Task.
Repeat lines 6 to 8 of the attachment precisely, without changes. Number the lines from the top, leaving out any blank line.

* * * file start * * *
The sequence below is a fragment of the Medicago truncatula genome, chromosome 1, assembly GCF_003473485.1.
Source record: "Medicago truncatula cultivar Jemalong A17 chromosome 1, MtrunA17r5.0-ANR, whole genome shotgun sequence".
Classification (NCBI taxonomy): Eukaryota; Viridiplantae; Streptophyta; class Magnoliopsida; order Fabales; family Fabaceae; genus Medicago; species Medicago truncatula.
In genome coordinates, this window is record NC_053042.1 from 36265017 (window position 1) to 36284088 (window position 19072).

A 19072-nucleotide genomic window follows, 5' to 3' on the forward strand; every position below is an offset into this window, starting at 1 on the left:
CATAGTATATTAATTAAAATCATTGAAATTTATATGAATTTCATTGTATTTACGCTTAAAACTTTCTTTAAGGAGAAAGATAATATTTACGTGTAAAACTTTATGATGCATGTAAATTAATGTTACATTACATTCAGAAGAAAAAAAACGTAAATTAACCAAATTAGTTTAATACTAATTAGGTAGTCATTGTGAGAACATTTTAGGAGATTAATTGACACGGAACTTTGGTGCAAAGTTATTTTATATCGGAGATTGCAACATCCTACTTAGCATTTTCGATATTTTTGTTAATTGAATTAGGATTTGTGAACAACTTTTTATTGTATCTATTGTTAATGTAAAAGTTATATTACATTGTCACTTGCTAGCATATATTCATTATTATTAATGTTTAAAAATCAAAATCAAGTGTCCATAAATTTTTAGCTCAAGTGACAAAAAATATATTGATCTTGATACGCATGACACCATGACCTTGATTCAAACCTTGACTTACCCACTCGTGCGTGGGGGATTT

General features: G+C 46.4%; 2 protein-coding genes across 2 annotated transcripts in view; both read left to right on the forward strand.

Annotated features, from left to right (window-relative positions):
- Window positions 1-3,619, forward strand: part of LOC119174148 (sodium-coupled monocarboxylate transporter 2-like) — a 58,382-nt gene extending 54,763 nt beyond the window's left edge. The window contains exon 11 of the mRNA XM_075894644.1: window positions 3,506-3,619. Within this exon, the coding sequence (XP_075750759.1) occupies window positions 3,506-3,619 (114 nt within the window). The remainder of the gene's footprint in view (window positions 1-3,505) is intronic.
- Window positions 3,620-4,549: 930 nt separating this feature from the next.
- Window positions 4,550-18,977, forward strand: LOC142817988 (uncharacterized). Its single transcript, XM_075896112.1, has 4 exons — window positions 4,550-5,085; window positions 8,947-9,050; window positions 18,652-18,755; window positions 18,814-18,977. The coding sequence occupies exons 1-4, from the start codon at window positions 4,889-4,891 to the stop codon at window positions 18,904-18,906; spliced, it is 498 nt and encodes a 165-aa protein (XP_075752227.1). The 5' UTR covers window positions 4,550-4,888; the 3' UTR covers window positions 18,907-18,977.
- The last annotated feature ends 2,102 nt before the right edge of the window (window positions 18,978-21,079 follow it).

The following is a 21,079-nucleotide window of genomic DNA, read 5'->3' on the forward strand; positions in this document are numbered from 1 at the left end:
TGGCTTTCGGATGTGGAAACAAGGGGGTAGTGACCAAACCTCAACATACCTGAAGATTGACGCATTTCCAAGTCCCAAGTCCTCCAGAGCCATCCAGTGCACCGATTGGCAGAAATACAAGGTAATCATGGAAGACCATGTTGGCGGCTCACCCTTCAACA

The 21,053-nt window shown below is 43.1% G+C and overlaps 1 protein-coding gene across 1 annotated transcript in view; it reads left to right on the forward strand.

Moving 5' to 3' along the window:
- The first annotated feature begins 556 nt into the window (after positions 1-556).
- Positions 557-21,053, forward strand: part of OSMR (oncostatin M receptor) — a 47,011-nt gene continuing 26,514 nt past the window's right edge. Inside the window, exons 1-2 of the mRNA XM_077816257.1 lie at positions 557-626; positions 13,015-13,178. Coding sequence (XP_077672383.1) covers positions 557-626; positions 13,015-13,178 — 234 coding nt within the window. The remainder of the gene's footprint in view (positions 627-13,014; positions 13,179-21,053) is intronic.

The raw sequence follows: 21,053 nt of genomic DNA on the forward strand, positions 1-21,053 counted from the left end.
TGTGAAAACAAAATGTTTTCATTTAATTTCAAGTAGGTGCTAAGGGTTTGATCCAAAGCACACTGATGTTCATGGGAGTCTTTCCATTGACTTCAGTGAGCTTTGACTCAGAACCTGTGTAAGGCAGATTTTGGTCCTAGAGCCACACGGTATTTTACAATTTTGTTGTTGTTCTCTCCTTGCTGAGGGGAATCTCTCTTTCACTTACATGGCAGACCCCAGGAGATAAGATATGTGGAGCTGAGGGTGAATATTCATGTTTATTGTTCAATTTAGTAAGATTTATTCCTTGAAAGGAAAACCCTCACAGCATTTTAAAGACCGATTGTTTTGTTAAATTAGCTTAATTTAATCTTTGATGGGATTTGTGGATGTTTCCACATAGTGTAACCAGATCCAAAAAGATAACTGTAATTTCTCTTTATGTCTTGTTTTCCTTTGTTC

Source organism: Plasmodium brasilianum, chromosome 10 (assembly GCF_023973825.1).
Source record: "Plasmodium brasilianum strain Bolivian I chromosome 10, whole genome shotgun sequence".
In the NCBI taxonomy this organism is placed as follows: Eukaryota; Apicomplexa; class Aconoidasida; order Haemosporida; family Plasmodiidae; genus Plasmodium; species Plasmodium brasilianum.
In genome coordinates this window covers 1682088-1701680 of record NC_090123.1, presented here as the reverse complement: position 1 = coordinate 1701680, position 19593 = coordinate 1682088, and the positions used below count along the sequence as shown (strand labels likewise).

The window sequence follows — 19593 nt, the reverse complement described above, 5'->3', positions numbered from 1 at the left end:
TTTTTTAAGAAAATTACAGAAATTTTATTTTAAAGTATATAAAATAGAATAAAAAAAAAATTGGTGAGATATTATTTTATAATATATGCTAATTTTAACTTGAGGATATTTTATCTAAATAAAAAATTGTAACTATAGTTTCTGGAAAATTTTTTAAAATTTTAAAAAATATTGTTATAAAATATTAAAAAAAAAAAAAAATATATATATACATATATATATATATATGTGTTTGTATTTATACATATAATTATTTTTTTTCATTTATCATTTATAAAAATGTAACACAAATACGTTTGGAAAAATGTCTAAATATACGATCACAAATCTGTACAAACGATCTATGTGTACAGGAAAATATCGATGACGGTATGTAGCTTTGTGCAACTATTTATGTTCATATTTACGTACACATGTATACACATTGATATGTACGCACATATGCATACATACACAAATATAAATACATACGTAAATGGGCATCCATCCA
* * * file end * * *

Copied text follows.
CATAGTATATTAATTAAAATCATTGAAATTTATATGAATTTCATTGTATTTACGCTTAAAACTTTCTTTAAGGAGAAAGATAATATTTACGTGTAAAACTTTATGATGCATGTAAATTAATGTTACATTACATTCAGAAGAAAAAAAACGTAAATTAACCAAATTAGTTTAATACTAATTAGGTAGTCATTGTGAGAACATTTTAGGAGATTAATTGACACGGAACTTTGGTGCAAAGTTATTTTATATCGGAGATTGCAACATCCTACTTAGCATTTTCGATATTTTTGTTAATTGAATTAGGATTTGTGAACAACTTTTTATTGTATCTATTGTTAATGTAAAAGTTATATTACATTGTCACTTGCTAGCATATATTCATTATTATTAATGTTTAAAAATCAAAATCAAGTGTCCATAAATTTTTAGCTCAAGTGACAAAAAATATATTGATCTTGATACGCATGACACCATGACCTTGATTCAAACCTTGACTTACCCACTCGTGCGTGGGGGATTT

General features: G+C 46.4%; 2 protein-coding genes across 2 annotated transcripts in view; both read left to right on the forward strand.

Annotated features, from left to right (window-relative positions):